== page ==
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GOP Lawmaker Really Doesn't Want Rep. Rashida Tlaib to Let Lawmakers Know What Life Is Like in Occupied West Bank

Rep. Brian Babin (R-Texas) thinks the "mere prospect" of Tlaib's proposed congressional delegation is dangerous to the status quo

Rep. Rashida Tlaib (D-Mich.). Unlike the rite of passage for new Republican and Democratic members of Congress that some dub the "Jewish Disneyland trip"—sponsored by American Israel Education Foundation (AIEF)—the proposed congressional delegation by Tlaib, the first Palestinian-American woman to serve in Congress, would focus on  "Israel's detention of Palestinian children, education, access to clean water, and poverty." (Photo: Rashida Tlaib)

Rep. Rashida Tlaib (D-Mich.). Unlike the rite of passage for new Republican and Democratic members of Congress that some dub the "Jewish Disneyland trip"—sponsored by American Israel Education Foundation (AIEF)—the proposed congressional delegation by Tlaib, the first Palestinian-American woman to serve in Congress, would focus on  "Israel's detention of Palestinian children, education, access to clean water, and poverty." (Photo: Rashida Tlaib)

Newly-elected Rep. Rashida Tlaib (D-Mich.) wants to offer members of Congress an alternative to the "sugar-coated" junket to Israel the American Israel Public Affairs Committee-affiliated group offers members of Congress by leading a delegation to the West Bank. For a Republican lawmaker, however, giving lawmakers a view of life in the occupied territory is an "exceedingly dangerous" plan that must be stopped.

In letters he sent Thursday to House Speaker Nancy Pelosi (D-Calif.) and Democratic House committee heads, Rep. Brian Babin (R-Texas) laid out (pdf) his "extreme concern" with Tlaib's proposal, first reported by The Intercept in December.

Unlike the rite of passage for new Republican and Democratic congress members that some dub the "Jewish Disneyland trip"—sponsored by American Israel Education Foundation (AIEF)—the proposed congressional delegation by the first Palestinian-American woman to serve in Congress would focus on  "Israel's detention of Palestinian children, education, access to clean water, and poverty," the news outlet reported at the time.

Her delegation could spotlight Israel's "segregation" and show "how that has really harmed us being able to achieve real peace in that region," Tlaib told The Intercept.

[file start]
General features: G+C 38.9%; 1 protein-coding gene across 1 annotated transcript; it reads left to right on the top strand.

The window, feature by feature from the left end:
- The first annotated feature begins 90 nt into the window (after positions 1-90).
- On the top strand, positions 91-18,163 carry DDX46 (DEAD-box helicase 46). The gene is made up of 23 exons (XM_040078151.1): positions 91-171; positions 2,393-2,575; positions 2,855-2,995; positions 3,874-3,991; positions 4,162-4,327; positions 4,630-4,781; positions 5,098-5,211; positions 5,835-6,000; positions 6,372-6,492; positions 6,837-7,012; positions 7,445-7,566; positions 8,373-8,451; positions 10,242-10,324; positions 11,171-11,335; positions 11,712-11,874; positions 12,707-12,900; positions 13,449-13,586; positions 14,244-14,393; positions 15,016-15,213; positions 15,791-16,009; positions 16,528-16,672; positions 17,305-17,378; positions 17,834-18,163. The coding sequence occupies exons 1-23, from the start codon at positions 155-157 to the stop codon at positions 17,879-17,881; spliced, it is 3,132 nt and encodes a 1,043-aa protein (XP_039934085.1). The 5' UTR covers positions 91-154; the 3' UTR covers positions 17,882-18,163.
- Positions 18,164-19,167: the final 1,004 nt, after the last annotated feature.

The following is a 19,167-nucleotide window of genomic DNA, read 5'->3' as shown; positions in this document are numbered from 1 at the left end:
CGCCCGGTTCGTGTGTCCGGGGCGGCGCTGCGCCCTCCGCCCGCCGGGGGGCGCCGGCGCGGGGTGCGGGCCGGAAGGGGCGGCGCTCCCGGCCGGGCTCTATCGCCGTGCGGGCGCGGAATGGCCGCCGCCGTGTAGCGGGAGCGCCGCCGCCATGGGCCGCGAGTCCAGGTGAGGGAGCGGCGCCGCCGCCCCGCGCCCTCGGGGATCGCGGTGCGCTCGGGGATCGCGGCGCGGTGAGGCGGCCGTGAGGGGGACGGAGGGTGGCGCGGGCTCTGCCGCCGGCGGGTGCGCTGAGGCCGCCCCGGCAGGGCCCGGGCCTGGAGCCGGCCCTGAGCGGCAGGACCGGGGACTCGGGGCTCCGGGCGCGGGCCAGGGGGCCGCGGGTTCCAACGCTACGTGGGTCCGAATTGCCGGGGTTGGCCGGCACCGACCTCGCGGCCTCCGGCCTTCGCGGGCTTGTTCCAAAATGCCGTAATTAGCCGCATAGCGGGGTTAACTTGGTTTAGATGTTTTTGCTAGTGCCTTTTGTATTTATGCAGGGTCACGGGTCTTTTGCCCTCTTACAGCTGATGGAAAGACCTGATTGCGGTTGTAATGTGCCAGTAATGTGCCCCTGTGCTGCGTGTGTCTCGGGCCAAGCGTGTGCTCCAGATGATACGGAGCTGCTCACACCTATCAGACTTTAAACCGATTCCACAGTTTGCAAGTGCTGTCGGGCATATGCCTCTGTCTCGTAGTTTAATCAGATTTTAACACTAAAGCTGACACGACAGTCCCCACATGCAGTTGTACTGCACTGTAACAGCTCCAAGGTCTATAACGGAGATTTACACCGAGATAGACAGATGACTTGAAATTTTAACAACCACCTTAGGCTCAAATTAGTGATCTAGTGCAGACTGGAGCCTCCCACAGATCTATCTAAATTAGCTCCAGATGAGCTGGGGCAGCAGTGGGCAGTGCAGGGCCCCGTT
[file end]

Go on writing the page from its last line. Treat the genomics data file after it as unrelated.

"I don't think AIPAC provides a real, fair lens into this issue," she addded, as it glosses over "the side that I know is real, which is what's happening to my grandmother and what's happening to my family there."

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Babin's letters note that Tlaib is a supporter of the boycott, divestment, and sanctions (BDS) movement and accuses her of having "personal vitriol" towards the president. He dismisses her as a "yet unexperienced and overly caustic member of Congress." He also argues that the "mere prospect" of such a delegation would upend the special relationship between the U.S. and Israel and urges the Democratic leaders to reject any approval for the trip.

According to one Jewish American who walked off his so-called "Birthright" trip, Tlaib's move should be applauded, as the AIPAC-funded trips normalize "endless Israeli occupation."

"Tlaib's trip constitutes a marked shift, and we should welcome it. Congresspeople who join her delegation will see the daily nightmare of the Occupation. They'll learn that Palestinian voices are not inherently dangerous, and that opposing the Occupation shouldn't be controversial — it should be a moral imperative," Elon Glickman, an organizer with IfNotNow, recently argued.

Babin, for his part, has welcomed the internally-condemned decision to move the U.S. Embassy from Tel Aviv to Jerusalem and supported legislation including the Israel Anti-Boycott Act, which the ACLU rebuked as "an unconstitutional infringement of core political speech rights."

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